Needs regular watering - weekly, or more often in extreme heat.
We no longer grow this plant
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|Botanical Pronunciation||MAY-lus sar-JEN-tee-eye|
|Lore||While crabapples are usually to sour to eat fresh, they have been used to make jams and jellies.|
|Average Size at Maturity||Densely branched form reaching 8 to 12 ft. tall and wide.|
|Design Ideas||A perfectly sized accent tree for front yard foundation planting. Use along fence lines and in mixed borders for seasonal changes. A valuable habitat plant that provides late season fruit for birds. Adapts very well to rural and suburban homesites requiring little care. May be used in institutional landscapes seeking a more ecologically sensitive approach to planting.|
|Flower Attribute||Fragrant, Showy Flowers|
|Garden Style||Asian/Zen, Cottage|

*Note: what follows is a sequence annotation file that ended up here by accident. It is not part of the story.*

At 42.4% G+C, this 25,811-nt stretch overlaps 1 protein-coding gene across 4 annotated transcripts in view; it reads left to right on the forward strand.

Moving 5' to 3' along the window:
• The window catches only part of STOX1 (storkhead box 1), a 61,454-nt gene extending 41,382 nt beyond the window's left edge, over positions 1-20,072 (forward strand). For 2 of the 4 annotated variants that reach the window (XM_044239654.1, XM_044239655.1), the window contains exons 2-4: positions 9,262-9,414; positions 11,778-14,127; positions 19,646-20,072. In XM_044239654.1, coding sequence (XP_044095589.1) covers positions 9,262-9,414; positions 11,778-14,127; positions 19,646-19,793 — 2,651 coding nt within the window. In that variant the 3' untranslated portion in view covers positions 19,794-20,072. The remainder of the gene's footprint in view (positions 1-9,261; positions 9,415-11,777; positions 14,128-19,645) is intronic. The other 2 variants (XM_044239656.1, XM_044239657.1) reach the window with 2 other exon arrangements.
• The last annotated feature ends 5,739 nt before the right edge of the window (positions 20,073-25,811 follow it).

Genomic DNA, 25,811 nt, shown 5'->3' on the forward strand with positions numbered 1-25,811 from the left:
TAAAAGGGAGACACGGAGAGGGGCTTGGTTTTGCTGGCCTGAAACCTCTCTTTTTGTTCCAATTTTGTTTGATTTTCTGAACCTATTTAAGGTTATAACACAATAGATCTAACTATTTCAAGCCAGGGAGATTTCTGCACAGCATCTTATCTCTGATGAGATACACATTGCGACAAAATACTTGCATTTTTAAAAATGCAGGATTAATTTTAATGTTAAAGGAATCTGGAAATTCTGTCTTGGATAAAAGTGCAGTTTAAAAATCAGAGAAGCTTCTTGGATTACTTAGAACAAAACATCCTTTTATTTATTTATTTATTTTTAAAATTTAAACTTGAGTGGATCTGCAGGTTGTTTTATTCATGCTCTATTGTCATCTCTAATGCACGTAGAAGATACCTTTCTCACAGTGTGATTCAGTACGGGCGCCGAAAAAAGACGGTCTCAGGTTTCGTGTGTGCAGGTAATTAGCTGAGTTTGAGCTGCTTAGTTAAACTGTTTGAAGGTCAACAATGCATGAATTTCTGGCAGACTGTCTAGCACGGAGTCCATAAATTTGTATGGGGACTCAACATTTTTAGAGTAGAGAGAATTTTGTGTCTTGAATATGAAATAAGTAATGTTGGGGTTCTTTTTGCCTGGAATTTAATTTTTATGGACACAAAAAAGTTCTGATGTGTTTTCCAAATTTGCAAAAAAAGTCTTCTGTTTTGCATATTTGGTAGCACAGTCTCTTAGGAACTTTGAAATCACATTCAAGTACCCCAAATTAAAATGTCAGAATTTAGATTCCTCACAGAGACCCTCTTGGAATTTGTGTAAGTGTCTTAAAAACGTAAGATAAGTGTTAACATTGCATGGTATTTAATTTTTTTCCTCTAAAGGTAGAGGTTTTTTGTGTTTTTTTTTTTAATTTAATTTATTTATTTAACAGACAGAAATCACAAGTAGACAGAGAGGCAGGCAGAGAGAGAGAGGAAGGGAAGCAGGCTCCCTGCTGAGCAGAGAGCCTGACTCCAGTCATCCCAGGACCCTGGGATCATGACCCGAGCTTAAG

|Growth Habit||Compact, Rounded|
|Landscape Use||Woodland Garden|
|Light Needs||Full sun|
|Soil Needs||Tree & Shrub Food|
|Special Feature||Fall Color, Ornamental Berries, Bird Friendly, Compact Form|
|Watering Needs||Needs regular watering - weekly, or more often in extreme heat.|
|Companion Plants||This little crabapple belongs with later flowering shrubs such as Preziosa Hydrangea, (Hydrangea serrata 'Preziosa'), Petite Plum Crepe Myrtle, (Lagerstroemia indica 'Monimp'), Blue Satin Rose of Sharon, (Hibiscus syriacus ''Marina') and Balboa Sunset Trumpet Vine, (Campsis radicans 'Monbal').|
Follow a regular watering schedule during the first growing season to establish a deep, extensive root system. Watering can be reduced after establishment. Feed with a general purpose fertilizer before new growth begins in spring.
This Plant's Growing Zones: 4-8